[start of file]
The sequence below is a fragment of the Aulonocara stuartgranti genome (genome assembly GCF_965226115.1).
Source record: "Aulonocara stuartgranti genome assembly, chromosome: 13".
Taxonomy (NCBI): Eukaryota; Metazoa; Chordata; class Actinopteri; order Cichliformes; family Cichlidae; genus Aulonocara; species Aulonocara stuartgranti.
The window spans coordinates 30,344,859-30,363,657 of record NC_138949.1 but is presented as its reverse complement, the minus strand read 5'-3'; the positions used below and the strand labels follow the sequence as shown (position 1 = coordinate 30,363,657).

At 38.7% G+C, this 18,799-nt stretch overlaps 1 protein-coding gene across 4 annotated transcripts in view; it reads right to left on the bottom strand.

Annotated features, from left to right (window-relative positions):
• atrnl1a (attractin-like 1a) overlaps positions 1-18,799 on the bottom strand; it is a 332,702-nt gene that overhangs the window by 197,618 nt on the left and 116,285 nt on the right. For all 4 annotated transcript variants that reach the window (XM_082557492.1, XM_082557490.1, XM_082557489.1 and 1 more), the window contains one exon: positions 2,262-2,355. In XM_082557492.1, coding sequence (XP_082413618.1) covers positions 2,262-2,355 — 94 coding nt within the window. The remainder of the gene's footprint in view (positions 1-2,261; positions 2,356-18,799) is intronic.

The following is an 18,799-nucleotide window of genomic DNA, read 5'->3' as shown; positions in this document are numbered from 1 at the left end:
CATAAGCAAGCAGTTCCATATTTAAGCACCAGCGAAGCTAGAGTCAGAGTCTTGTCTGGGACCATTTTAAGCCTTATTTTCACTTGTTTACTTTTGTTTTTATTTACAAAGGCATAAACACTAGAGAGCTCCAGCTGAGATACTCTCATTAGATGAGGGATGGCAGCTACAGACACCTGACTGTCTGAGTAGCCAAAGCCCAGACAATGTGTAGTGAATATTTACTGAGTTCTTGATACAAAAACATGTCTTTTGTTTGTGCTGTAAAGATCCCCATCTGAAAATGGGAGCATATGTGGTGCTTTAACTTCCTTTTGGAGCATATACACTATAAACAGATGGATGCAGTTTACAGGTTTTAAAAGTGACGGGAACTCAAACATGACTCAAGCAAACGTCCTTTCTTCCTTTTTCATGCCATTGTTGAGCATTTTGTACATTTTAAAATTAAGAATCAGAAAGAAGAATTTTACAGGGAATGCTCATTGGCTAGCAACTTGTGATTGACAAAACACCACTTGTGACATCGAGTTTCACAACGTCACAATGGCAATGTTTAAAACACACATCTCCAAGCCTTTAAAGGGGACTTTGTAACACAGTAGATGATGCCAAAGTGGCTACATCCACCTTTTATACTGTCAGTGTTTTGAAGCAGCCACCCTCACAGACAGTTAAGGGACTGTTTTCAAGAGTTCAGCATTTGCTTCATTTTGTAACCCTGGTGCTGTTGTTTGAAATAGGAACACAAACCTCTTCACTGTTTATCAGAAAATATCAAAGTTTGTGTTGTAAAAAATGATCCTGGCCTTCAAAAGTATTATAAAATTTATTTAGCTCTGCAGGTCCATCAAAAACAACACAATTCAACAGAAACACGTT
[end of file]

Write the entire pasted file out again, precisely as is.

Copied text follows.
The sequence below is a fragment of the Aulonocara stuartgranti genome (genome assembly GCF_965226115.1).
Source record: "Aulonocara stuartgranti genome assembly, chromosome: 13".
Taxonomy (NCBI): Eukaryota; Metazoa; Chordata; class Actinopteri; order Cichliformes; family Cichlidae; genus Aulonocara; species Aulonocara stuartgranti.
The window spans coordinates 30,344,859-30,363,657 of record NC_138949.1 but is presented as its reverse complement, the minus strand read 5'-3'; the positions used below and the strand labels follow the sequence as shown (position 1 = coordinate 30,363,657).

At 38.7% G+C, this 18,799-nt stretch overlaps 1 protein-coding gene across 4 annotated transcripts in view; it reads right to left on the bottom strand.

Annotated features, from left to right (window-relative positions):
• atrnl1a (attractin-like 1a) overlaps positions 1-18,799 on the bottom strand; it is a 332,702-nt gene that overhangs the window by 197,618 nt on the left and 116,285 nt on the right. For all 4 annotated transcript variants that reach the window (XM_082557492.1, XM_082557490.1, XM_082557489.1 and 1 more), the window contains one exon: positions 2,262-2,355. In XM_082557492.1, coding sequence (XP_082413618.1) covers positions 2,262-2,355 — 94 coding nt within the window. The remainder of the gene's footprint in view (positions 1-2,261; positions 2,356-18,799) is intronic.

The following is an 18,799-nucleotide window of genomic DNA, read 5'->3' as shown; positions in this document are numbered from 1 at the left end:
CATAAGCAAGCAGTTCCATATTTAAGCACCAGCGAAGCTAGAGTCAGAGTCTTGTCTGGGACCATTTTAAGCCTTATTTTCACTTGTTTACTTTTGTTTTTATTTACAAAGGCATAAACACTAGAGAGCTCCAGCTGAGATACTCTCATTAGATGAGGGATGGCAGCTACAGACACCTGACTGTCTGAGTAGCCAAAGCCCAGACAATGTGTAGTGAATATTTACTGAGTTCTTGATACAAAAACATGTCTTTTGTTTGTGCTGTAAAGATCCCCATCTGAAAATGGGAGCATATGTGGTGCTTTAACTTCCTTTTGGAGCATATACACTATAAACAGATGGATGCAGTTTACAGGTTTTAAAAGTGACGGGAACTCAAACATGACTCAAGCAAACGTCCTTTCTTCCTTTTTCATGCCATTGTTGAGCATTTTGTACATTTTAAAATTAAGAATCAGAAAGAAGAATTTTACAGGGAATGCTCATTGGCTAGCAACTTGTGATTGACAAAACACCACTTGTGACATCGAGTTTCACAACGTCACAATGGCAATGTTTAAAACACACATCTCCAAGCCTTTAAAGGGGACTTTGTAACACAGTAGATGATGCCAAAGTGGCTACATCCACCTTTTATACTGTCAGTGTTTTGAAGCAGCCACCCTCACAGACAGTTAAGGGACTGTTTTCAAGAGTTCAGCATTTGCTTCATTTTGTAACCCTGGTGCTGTTGTTTGAAATAGGAACACAAACCTCTTCACTGTTTATCAGAAAATATCAAAGTTTGTGTTGTAAAAAATGATCCTGGCCTTCAAAAGTATTATAAAATTTATTTAGCTCTGCAGGTCCATCAAAAACAACACAATTCAACAGAAACACGTT